The Missing Side of Acculturation: How Majority-Group Members Relate to Immigrant and Minority-Group Cultures

Jonas R. Kunst*, Katharina Lefringhausen, David L. Sam, John W. Berry, John F. Dovidio

*Corresponding author for this work

Research output: Contribution to journalArticlepeer-review

2 Citations (SciVal)
6 Downloads (Pure)

Abstract

In many countries, individuals who have represented the majority group historically are decreasing in relative size and/or perceiving that they have diminished status and power compared with those self-identifying as immigrants or members of ethnic minority groups. These developments raise several salient and timely issues, including (a) how majority-group members’ cultural orientations change as a consequence of increasing intercultural contact due to shifting demographics; (b) what individual, group, cultural, and socio-structural processes shape these changes; and (c) what the implications of majority-group members’ acculturation are. Although research across several decades has examined the acculturation of individuals self-identifying as minority-group members, much less is known about how majority-group members acculturate in increasingly diverse societies. We present an overview of the state of the art in the emerging field of majority-group acculturation, identify what is known and needs to be known, and introduce a conceptual model to guide future research.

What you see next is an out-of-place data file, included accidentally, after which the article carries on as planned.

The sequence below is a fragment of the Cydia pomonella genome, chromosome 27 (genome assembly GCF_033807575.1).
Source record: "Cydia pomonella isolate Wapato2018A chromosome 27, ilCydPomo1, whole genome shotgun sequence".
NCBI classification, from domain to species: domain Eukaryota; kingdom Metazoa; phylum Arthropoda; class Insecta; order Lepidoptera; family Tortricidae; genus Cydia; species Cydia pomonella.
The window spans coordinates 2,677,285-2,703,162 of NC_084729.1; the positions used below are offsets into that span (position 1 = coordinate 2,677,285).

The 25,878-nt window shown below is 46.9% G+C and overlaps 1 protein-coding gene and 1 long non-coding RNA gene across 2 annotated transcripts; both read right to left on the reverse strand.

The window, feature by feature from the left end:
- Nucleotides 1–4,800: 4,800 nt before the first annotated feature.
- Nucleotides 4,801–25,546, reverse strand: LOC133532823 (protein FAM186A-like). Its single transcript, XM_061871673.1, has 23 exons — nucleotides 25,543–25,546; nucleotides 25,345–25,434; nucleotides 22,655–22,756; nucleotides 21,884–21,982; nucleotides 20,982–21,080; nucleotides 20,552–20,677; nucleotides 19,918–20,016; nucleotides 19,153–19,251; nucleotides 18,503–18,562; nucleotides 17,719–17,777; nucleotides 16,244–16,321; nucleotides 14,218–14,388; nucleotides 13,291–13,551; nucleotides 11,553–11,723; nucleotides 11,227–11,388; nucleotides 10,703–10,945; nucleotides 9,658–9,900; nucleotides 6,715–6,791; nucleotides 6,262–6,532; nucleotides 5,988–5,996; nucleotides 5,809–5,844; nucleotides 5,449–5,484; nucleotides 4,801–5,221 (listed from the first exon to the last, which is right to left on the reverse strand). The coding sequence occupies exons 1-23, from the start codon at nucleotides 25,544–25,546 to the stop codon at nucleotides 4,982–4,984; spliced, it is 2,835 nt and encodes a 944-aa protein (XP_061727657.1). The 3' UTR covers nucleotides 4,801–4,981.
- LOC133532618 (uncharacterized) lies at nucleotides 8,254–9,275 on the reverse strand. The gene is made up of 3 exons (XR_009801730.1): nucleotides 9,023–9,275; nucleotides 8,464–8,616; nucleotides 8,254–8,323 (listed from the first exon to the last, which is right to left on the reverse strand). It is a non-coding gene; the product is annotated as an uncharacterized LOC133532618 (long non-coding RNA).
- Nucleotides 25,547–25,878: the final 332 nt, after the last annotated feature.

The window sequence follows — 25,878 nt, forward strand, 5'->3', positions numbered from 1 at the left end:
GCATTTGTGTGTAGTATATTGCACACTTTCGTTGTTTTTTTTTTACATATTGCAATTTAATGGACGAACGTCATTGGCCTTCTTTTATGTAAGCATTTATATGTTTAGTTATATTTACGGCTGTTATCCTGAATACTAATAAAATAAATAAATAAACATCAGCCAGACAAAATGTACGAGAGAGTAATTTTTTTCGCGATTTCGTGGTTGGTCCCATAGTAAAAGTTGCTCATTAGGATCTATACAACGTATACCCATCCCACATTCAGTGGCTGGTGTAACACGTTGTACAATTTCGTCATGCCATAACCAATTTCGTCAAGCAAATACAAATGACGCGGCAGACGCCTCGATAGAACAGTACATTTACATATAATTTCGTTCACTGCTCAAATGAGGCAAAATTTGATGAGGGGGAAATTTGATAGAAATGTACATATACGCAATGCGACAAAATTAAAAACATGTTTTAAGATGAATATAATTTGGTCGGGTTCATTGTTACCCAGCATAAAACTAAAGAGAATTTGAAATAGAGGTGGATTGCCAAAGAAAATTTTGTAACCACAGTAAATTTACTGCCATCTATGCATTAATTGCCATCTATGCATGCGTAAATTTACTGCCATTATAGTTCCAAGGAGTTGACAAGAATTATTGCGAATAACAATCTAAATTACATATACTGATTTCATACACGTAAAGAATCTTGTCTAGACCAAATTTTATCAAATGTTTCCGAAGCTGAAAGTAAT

Original languageEnglish
Pages (from-to)485-494
Number of pages10
JournalCurrent Directions in Psychological Science
Volume30
Issue number6
Early online date26 Oct 2021
DOIs
Publication statusPublished - 1 Dec 2021

Keywords

  • acculturation
  • integration
  • intergroup contact
  • majority group
  • multiculturalism

ASJC Scopus subject areas

  • Psychology(all)

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